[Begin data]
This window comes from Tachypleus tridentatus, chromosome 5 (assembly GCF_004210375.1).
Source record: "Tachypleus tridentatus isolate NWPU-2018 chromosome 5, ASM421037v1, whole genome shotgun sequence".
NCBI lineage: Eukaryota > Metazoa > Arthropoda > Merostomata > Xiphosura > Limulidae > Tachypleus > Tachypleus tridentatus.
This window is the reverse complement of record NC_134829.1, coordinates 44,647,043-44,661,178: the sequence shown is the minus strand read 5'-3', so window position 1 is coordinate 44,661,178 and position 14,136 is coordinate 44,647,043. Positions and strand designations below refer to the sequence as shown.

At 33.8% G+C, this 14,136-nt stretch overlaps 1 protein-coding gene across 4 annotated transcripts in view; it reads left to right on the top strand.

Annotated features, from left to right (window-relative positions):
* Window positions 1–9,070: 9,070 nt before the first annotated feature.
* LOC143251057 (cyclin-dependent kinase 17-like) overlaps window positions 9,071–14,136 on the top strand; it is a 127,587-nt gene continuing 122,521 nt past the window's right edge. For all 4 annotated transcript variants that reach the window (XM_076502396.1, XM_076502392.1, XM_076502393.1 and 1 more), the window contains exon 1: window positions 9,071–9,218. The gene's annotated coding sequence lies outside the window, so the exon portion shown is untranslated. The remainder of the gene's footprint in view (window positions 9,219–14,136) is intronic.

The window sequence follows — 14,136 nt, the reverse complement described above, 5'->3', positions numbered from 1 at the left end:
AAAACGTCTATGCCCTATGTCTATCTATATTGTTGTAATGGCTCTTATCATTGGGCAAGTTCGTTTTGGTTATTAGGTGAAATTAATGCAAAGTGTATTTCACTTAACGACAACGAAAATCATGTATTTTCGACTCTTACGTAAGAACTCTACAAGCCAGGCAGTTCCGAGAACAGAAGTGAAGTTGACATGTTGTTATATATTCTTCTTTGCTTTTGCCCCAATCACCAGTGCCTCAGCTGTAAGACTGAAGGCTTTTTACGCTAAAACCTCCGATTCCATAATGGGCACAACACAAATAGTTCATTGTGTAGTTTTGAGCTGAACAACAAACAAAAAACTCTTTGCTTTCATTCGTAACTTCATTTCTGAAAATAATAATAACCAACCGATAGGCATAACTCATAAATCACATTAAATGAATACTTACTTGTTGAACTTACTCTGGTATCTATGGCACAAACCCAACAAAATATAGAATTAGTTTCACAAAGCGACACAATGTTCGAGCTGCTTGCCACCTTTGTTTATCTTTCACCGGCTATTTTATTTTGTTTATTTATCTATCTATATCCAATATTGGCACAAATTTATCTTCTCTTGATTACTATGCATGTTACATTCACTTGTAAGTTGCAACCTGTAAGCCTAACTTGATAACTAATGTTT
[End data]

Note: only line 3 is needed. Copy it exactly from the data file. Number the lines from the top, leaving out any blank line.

NCBI lineage: Eukaryota > Metazoa > Arthropoda > Merostomata > Xiphosura > Limulidae > Tachypleus > Tachypleus tridentatus.